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Copycat Restaurant Burgers and Poutine

My friend Steve and I went to the Big Rig Brewery back in May and I had the Killer Bee Burger (with onion rings and honey bbq sauce), then last month we went to the Bier Markt on Sparks Street and we had the Candied Bacon Poutine. (For our international friends, poutine is french fries topped with cheese curds and gravy). For this long weekend I wanted to make something special for Canadian Labour Day so I decided to try recreating these dishes.

It was the first time I fired up the grill I found at Loblaws – one sale for $10! The recipes in the Weber cookbooks are great but the guides to setting up a bbq are not as detailed. I could not find how to tell if your BBQ is at the correct temperature. For that I flipped through my trusty old Betty Crocker Big Red Book. It tells you how to set up a pyramid style charcoal grill or the chimney starter method and it gives guidelines for when the coals are ready. (These methods can also be easily found online but I like having my cookbook right there when I need it.) Once your coals are coated in a light grey ash, hold your hand over the grill and count how many seconds you can hold it there.

2 seconds = high heat         3 seconds = medium-high heat       4 seconds = medium heat       5 seconds = low heat

To grill 1/4 lb burgers, cook over medium heat for about 5-6 minutes on each side, until the internal temperature reaches at least 160F degrees.

To assemble the Killer Bee burger, use your favourite burger recipe, then add applewood cheddar, bacon, beer battered onion rings, and honey-bbq sauce. I used old cheddar and regular onion rings instead. For the honey-bbq sauce I was inspired by this recipe from The Kitchen Whisperer so I added 1 part honey to 2 parts of my favourite Kansas City BBQ Sauce and simmered for 5 minutes. It was awesome!

For basic poutine, deep-fry your favourite straight cut fries as usual, then top with fresh, white cheddar cheese curds and top with gravy.  For the candied bacon poutine, in addition to the cheese and gravy, add chopped candied bacon, a dollop of creme fraiche or sour cream, and sprinkle with chopped green onion. The Bier Markt used gravy made with pan juices but I decided to try making classic poutine gravy. It ended up way too thick and I kept adding water to try to get the right consistency. I think next time I will reduce the cornstarch and water mixture to teaspoons instead of tablespoons. Maybe it’s because I used oxo instead of broth? I did halve the recipe because it was just two of us and 4 cups of gravy would have been a bit much! The taste was authentic diner gravy though. All and all the whole meal was soul satisfying my friends!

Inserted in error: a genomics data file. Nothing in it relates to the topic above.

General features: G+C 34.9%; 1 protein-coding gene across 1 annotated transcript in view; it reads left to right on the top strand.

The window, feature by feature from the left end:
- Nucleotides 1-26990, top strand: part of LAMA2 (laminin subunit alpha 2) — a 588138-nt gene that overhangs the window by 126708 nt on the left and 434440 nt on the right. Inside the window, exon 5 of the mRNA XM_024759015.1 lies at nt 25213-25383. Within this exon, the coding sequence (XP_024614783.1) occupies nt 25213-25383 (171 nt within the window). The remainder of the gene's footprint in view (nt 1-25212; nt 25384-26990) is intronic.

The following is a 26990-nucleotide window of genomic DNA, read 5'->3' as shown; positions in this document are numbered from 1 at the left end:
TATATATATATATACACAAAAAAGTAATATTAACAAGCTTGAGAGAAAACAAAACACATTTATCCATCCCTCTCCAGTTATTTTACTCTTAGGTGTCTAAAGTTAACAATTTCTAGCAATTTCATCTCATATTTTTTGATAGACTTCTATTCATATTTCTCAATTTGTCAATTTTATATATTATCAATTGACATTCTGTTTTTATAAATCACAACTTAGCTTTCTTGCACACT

Cayenne-Candied Bacon


2 teaspoons vegetable oil
1 cup packed light brown sugar
3/4 teaspoon cayenne pepper
1 pound thinly sliced bacon

Preheat the oven to 350 degrees F. Line a broiler pan with aluminum foil, and position broiler rack on top of pan. Lightly coat the rack with the vegetable oil.

Combine the brown sugar and cayenne in a shallow dish, stirring to mix well. Press 1 side of each slice of bacon firmly into the spiced sugar to coat well. Arrange the slices of bacon on top of the broiler rack in a single layer, sugared-side up. If there is any sugar remaining in the dish, sprinkle it on top of the bacon slices evenly. Bake until the bacon is crisp and the sugar is bubbly, 15 to 20 minutes. Transfer to paper towels to drain briefly, then to a plate or serving dish to cool. (Can be made several hours ahead) Serve warm or at room temperature.

Recipe courtesy of Emeril Lagasse, 2002

Ricardo’s Poutine Gravy


1 tablespoons cornstarch

1 tablespoons water

3 tablespoons unsalted butter

2 Tbsp unbleached all-purpose flour

1 cloves garlic, finely chopped

1 cans 10 oz (284 ml) beef broth, undiluted (or 2 prepared oxo packets)

1/2 can 10 ounces (284 ml) chicken broth, undiluted ( or 1 prepared oxo packet)

Pepper to taste


In a small bowl, dissolve the cornstarch in the water. Set aside.
In a saucepan, melt the butter. Add the flour and cook for about 5 minutes, stirring until the mixture turns golden brown. Add the garlic and cook for about 30 seconds.
Add the broth and bring to a boil, stirring with a whisk. Stir in the cornstarch and simmer for 3 to 5 minutes or until the sauce thickens. Season with pepper. Makes about 2 cups.



About heathershomemade

Cupcake obsessed foodie from Ottawa, ON, Canada

One response »

  1. Pingback: Poutine Fest | Heather's Homemade

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